Urban Empire Review
Welcome to our CHEATfactor Game Review of Urban Empire. We review the game and then factor in how the available cheats affect the overall game experience. For better or worse, our reviews will help you decide whether or not to use cheats when playing the game.
What it is: Part city builder, part political simulator, Urban Empire aims to both unshackle your creativity and keep it in check at the same time. The main draw here is that even though you’re in charge, you’re going to have to run pretty much all of your decisions through a stingy city council. How you get them to work with you, be it through negotiations or threats is completely up to you. It’s an interesting idea, but it’s held back by it’s lack of replayability and some game breaking bugs that occurred all too often.
Breaking hands and kissing babies: Though Urban Empire isn’t the first game to attempt to blend the political pandering and city building, it does introduce some great ideas and for better or worse adds a ton of realism to the mix. Urban Empire may be the perfect sim for our time as almost nothing can get done without a governing body deliberating over it for weeks if not months. All of the decision makers have their own agenda and it’s up to you how to please them. You can work directly with them and the citizens they represent, trying to win their vote or you could just threaten and intimidate them until they see things your way. It adds a whole new level to the city building genre that’s missing in games like City Skylines and Sim City.
Making progress CAN feel great: Though it’s miniscule when compared to games like Civilization 6, Urban Empire’s two century timeline feels remarkably well paced. Starting in the late 1800s and working it’s way through to the modern day, Urban Empire hits on all of the big decisions in recent history. From the invention of running water to the pesky press checking out your every move to advances robotics; Urban Empire is constantly putting you in the decision seat and those decisions are constantly having an effect on you and your ability to lead later on in the game. I always tried to lead fairly but sometimes you do need a bit of elbow grease to start turning the wheels of government.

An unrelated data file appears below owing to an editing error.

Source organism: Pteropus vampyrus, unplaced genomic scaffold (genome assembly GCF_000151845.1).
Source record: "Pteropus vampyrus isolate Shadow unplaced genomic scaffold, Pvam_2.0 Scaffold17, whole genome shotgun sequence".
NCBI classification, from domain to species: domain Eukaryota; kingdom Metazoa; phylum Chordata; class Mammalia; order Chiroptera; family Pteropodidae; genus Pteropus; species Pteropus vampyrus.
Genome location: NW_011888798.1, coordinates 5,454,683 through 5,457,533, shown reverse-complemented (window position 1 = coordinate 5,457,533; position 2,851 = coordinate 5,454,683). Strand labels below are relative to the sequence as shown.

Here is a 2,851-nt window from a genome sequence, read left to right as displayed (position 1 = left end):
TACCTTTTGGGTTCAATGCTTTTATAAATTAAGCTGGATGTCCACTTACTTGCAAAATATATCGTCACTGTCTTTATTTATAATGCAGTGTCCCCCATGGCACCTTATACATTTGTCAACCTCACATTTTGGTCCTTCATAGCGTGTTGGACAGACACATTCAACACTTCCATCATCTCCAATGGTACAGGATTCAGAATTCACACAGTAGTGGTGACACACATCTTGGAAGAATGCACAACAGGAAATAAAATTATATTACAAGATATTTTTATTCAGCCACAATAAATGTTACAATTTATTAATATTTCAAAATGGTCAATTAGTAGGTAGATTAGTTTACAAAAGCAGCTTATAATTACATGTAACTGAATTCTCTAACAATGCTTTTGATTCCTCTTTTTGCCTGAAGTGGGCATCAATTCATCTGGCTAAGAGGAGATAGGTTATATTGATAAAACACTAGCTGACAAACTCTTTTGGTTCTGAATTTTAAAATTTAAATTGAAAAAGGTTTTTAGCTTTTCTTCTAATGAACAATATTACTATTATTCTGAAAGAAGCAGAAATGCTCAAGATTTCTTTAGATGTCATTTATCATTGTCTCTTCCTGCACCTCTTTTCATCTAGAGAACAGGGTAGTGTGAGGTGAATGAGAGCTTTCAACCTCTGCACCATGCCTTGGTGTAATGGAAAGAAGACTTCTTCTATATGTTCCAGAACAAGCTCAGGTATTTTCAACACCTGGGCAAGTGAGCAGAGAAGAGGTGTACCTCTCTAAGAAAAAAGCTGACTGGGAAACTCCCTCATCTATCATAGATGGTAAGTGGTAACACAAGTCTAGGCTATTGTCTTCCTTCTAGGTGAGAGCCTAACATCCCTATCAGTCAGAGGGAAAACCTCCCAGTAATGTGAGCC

What Doesn't work
There’s not much replay value here: I wanted to tell you all about how dynamic Urban Empire’s political system can be, and that’s true at first but it becomes painfully obvious that the further you get into the game, the less it has to show. Political parties can change and grow over time and the first time I played the game it was a fantastic experience. The second time though it became obvious that those exact same changes will happen every time you play the game. This is a major downfall as only smaller changes differentiate each play through and you can get through each game in about six hours, meaning you’re going to see everything you need to see fairly early on and be left with a mundane and predictable experience.
It’s full of bugs: To be fair, I haven’t heard many people that I know are playing Urban Empire complain about the bugs I’ve been seen them plenty. This isn’t that demanding of a game but I suffered slowdown at the strangest times to a level that pretty much brought the game to a halt. When that wasn’t happening I had multiple crashes that lost a ton of progress. I can admit that things seemed to have gotten better towards the end of this review but they were still there and they still happened frequently.
Conclusion: Urban Empire has some great ideas, but like most political experiences, they’re held back by red tape and issues. Nearly every time I found something I liked about Urban Empire, two other things came along that I didn’t. Furthermore, it’s full of bugs and seemingly unfinished ideas that go nowhere. If you find Urban Empire on sale somewhere down the road, it may be worth your investment.
Joe started off writing about video games for small fan sites when he realized he should probably do something with his communications degree and didn't want to get into the grind of daily reporting. Joining the team in late 2008, Joe is the featured game reviewer for Cheat Happens, producing up to 10 CHEATfactor Game Reviews per month.
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